I asked him, "Wouldn't you rather do that when you can?" But he knows he won't be updating his blog anytime soon.

So here is the Reader's Digest, dumbed down version of what happened. I'm sure he (the very well-educated patient that he is) will explain it much better than this if he ever gets out of the hospital.

Back in September, Patrick had surgery to help resolve the three issues that were keeping him from being able to swallow. He explains it all here.

Although it took him a long time to heal, when I visited him at Thanksgiving, I was amazed at what he was able to eat. I had never seen him eat without using pints and pints of water to force his food down. Things seemed to be going pretty well. Not great. But okay. (He can explain that better.)

But the last few months have been a major backslide. In fact, when I went out to dinner with him on Sunday, he was worse than I've ever seen him.

The thinking was that the "wrap" at the bottom of his esophagus was either too tight, or it had slipped. Personally, I was voting for the slip, because it seemed to have gotten so much worse so quick.

But what do I know. It turns out that he had adhesions. "An adhesion is a band of scar tissue that binds 2 parts of your tissue together." He had so many adhesions that the surgeon couldn't tell the difference between his esophagus and his stomach.

And so he accidentally punctured his stomach. Or as Patrick told me while spaced out on morphine in recovery, "I have a hole in my stomach."

Well, better to get it in the OR then on the street.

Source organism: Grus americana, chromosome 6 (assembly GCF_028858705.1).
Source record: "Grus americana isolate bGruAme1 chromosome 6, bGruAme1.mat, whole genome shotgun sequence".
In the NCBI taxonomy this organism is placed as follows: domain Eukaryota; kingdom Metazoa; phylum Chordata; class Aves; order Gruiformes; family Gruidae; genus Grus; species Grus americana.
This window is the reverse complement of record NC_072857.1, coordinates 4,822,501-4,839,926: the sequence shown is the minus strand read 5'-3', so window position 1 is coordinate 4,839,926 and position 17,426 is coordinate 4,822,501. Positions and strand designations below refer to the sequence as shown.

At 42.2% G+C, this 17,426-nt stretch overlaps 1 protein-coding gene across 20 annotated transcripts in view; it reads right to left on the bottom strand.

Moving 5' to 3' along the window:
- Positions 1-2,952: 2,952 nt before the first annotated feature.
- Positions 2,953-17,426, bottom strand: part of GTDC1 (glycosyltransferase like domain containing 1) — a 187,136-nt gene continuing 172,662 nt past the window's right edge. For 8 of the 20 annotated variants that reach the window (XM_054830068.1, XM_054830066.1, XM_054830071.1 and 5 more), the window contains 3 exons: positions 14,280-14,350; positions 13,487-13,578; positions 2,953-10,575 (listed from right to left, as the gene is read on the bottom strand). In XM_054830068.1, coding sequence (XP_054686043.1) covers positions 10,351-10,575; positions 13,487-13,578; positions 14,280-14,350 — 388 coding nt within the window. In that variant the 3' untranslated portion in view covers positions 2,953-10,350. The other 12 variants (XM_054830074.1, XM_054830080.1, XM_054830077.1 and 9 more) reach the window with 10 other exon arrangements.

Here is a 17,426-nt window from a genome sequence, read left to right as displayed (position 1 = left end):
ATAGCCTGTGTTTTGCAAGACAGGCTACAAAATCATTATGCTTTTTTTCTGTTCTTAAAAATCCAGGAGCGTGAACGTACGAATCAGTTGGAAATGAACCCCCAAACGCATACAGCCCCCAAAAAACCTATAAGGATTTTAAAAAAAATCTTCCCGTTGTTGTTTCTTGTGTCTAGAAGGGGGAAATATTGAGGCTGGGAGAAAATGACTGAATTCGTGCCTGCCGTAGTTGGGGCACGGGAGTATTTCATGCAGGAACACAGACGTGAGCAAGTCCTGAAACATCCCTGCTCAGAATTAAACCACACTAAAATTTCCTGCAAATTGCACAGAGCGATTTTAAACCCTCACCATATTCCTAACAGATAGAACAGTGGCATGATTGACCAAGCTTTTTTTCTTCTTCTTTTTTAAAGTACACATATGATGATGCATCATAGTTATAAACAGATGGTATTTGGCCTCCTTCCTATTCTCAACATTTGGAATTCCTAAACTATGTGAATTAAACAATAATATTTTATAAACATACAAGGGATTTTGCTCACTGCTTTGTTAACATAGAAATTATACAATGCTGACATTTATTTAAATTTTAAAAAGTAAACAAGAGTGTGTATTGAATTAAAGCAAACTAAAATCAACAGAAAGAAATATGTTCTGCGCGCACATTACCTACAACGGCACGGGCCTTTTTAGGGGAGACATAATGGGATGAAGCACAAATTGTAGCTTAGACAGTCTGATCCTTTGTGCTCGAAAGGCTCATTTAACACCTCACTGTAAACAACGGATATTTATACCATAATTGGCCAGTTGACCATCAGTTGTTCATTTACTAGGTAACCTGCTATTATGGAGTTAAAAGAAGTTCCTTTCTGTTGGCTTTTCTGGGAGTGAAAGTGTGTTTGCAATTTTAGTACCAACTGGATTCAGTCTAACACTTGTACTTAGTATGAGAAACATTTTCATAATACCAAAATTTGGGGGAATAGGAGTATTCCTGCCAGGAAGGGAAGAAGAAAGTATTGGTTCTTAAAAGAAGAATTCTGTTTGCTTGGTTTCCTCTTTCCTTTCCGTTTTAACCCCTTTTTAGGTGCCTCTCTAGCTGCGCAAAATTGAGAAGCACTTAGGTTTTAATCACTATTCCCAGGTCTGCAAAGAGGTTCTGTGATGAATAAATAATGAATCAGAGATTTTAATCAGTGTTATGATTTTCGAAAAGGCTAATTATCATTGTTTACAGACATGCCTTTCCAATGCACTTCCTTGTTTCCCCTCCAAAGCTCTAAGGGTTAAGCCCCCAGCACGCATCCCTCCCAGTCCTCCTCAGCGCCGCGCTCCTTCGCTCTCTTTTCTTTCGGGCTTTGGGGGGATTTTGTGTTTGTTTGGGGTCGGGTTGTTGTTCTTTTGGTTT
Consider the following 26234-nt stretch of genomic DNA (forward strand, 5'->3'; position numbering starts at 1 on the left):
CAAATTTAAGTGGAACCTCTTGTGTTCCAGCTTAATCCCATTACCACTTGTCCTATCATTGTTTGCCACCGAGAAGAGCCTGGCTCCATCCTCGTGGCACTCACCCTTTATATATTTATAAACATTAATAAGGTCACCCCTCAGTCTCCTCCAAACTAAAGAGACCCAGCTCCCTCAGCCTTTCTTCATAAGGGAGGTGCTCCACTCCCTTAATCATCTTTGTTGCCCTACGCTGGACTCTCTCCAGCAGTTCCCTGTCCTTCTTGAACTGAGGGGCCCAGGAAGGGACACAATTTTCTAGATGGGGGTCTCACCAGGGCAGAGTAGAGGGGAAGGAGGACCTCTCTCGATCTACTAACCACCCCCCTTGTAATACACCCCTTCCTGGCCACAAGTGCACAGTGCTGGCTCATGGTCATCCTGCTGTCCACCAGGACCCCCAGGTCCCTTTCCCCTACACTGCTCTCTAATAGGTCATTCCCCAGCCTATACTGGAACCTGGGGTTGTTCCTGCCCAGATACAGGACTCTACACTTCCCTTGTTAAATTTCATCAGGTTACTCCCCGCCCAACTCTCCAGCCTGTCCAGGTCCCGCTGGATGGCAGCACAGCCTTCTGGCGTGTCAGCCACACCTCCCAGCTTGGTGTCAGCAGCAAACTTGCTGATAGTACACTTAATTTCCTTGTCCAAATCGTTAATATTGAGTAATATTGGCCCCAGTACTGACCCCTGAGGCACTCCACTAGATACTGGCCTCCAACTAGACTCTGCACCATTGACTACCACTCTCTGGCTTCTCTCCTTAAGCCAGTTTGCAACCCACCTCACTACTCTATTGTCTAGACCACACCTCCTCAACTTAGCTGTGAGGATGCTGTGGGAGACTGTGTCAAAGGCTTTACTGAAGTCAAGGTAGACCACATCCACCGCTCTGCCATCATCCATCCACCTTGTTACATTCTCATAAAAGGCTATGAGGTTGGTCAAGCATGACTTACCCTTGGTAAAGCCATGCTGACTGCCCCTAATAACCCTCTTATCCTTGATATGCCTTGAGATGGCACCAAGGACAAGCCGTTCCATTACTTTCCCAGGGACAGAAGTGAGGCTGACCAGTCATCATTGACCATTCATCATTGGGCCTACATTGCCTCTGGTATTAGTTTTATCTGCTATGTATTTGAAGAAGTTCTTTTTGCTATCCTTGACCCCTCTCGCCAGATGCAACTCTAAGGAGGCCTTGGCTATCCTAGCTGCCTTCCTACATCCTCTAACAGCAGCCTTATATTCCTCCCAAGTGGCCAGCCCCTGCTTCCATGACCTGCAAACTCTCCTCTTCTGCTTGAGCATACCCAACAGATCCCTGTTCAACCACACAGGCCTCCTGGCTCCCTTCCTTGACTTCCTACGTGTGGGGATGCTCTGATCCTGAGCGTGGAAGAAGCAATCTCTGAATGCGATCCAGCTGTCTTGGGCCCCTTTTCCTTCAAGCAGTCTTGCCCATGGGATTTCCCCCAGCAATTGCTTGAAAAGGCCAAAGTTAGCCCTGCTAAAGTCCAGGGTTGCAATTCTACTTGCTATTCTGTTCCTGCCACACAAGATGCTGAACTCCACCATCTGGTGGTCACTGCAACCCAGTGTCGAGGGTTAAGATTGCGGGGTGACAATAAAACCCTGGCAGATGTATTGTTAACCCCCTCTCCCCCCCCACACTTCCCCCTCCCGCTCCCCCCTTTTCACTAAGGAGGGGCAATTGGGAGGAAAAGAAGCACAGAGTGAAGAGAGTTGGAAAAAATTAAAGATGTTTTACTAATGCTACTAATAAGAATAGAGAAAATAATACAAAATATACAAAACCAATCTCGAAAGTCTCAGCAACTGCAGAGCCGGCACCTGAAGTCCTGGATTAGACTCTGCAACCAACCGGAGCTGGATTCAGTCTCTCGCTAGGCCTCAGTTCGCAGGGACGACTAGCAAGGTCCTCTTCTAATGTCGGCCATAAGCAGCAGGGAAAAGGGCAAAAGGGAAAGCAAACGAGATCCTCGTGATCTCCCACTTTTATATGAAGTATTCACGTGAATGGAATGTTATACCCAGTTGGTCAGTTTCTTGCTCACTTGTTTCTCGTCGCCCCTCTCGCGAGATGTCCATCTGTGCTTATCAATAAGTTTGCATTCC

He wasn't happy when he woke up in recovery and had a tube in his nose. It is draining his stomach for now. On Friday, they will test to see if his puncture has healed, and then he should get the tube out.

He'll be staying in the hospital until at least Sunday. Funny how that day keeps getting pushed up and up.

For most of today he was running a bit of a fever. He was also very uncomfortable because his 85-year-old roommate-from-hell's wife kept pushing the heat higher and higher. I'm going to let him tell that story.

The very wonderful nurse was able to move him to another room but when I left tonight he was still running the fever. Not exactly great news.

All in all, he's okay. He looks amazingly good considering all he's been through. Let's just cross our fingers that his fever goes down and his tube comes out.

He'd appreciate some visits, especially since I'll be leaving for home tomorrow (Thursday). My husband is going TDY (on a business trip) and I have to get home to take care of the kids. Just a fifteen minutes visit would help make the time go faster for him but not wear him out.

I thought leaving him on Monday night was hard, but leaving for the airport tomorrow is going to suck great big donkey butt. Please keep a good thought for him this week. He deserves to heal quick and be comfortable more than anyone I know.

Tuesday, April 17, 2007